Over the many books he authored, President Nixon would occasionally refer to the philosophies of literary giants such as Fyodor Dostoevsky or Friedrich Nietzsche. Exposed to these great authors in college, President Nixon understood the value the humanities had in his educational development. As President, Nixon championed a well-rounded education for America’s youth; guided by the same philosophy he consistently applied to achieve a greater equality of opportunity, regardless of skin color, economic status and sex.
This mentality is demonstrated in an excerpt from Richard Nixon’s ninth book, Beyond Peace:
“It is essential that all people have the opportunity to study their own roots, which make our national tree so strong. But those who say that skin color alone entitles minority groups to an alternative set of national icons strike at the heart of what it means to be an American. In coming from other places to participate in our vast continuing experiment, our miraculous community of immigrants, Americans enter into a special kind of social contract. Being American is not about being white and Christian, or black and Muslim, or Asian and Buddhist. It is about being dedicated to a country that in principle offers virtually limitless opportunity to all, regardless of their background. That we have failed to turn this principle into reality in every respect does not mean we should abandon it, especially if in doing so we restore divisions between races and peoples that will undermine our potential to complete the task of building a truly pluralistic, strong, prosperous nation.”
President Nixon was well aware of the fundamental problem in the United States concerning education and race—the educational disparity between the multiracial, multiethnic minorities and the white majority. While not disregarding the prevalence of a predominantly white history in American textbooks, President Nixon’s efforts and successes towards peaceful desegregation exemplified his belief in equal opportunity for the masses—desegregation being the first step.
President Nixon understood the importance of studying the history of one’s heritage, but rejected the argument of educational repudiation, which promoted the idea that “studying the dominant culture is illegitimate.” Instead, he believed in a diverse, inclusive education, as he advocates in his book, In the Arena: A Memoir of Victory, Defeat and Renewal:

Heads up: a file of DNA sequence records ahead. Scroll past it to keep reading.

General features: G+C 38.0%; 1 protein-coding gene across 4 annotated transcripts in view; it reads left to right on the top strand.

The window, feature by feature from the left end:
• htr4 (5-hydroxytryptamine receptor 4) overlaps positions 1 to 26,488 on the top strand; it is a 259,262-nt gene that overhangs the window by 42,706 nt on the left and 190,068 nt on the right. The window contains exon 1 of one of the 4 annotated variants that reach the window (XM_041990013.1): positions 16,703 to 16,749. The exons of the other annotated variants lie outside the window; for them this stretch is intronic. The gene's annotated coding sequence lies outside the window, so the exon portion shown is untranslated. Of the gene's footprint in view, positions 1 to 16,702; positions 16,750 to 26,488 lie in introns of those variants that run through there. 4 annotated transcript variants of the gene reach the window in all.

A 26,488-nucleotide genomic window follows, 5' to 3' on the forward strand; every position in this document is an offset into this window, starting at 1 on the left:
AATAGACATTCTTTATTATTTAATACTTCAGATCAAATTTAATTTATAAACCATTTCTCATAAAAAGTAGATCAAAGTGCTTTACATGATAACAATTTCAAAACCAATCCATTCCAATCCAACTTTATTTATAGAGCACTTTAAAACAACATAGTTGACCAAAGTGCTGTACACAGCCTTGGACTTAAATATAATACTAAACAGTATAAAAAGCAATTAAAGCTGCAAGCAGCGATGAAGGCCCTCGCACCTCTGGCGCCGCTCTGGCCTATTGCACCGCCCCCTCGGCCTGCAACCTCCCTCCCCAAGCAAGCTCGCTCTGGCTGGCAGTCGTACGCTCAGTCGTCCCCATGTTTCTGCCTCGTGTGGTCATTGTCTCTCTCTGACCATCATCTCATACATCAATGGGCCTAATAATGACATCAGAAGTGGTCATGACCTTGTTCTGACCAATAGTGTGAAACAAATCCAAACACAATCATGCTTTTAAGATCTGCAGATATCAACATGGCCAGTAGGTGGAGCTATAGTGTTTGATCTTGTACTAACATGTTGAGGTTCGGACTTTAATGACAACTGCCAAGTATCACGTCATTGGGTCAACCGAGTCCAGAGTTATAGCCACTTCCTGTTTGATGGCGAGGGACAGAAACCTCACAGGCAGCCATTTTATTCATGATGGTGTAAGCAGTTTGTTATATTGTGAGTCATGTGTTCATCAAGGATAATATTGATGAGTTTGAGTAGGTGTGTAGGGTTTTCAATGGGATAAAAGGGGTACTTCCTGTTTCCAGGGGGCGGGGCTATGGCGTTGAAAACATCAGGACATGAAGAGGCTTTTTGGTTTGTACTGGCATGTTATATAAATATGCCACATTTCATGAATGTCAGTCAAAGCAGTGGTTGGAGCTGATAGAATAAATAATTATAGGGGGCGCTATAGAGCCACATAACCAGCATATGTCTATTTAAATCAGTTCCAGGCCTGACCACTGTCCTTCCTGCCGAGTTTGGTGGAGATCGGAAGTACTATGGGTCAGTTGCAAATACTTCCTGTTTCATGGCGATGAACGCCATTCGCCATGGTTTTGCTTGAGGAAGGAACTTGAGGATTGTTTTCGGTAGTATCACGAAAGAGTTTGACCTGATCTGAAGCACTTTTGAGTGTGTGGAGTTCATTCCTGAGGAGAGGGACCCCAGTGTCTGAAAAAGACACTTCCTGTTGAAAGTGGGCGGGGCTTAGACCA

“Each student should leave twelfth grade reading English at a twelfth-grade level or better. He should have read great English writers such as Shakespeare, Dickens, the Brontës, and, in translation, great Russian writers such as Tolstoy, Spanish writers such as Cervantes, Latin American writers such as Borges. Black students should know something about Hobbes, Locke, and Rousseau, and white students should know about Gandhi and Martin Luther King, Jr. In short every student should know a little bit about everything, so he can make an intelligent decision about what he wanted to study in greater depth in college…A student should know the rudiments of a foreign language, be able to recognize at least a few of the great works of Western music, and understand the tenets of Christianity, Judaism, Islam, Buddhism, and the world’s other great religion, Marxism-Leninism. He should have spent some time playing a competitive sport. He should know the history of his country, and something about the history of the world. This should include contributions of women and minorities that were left out of the curriculum in earlier eras.”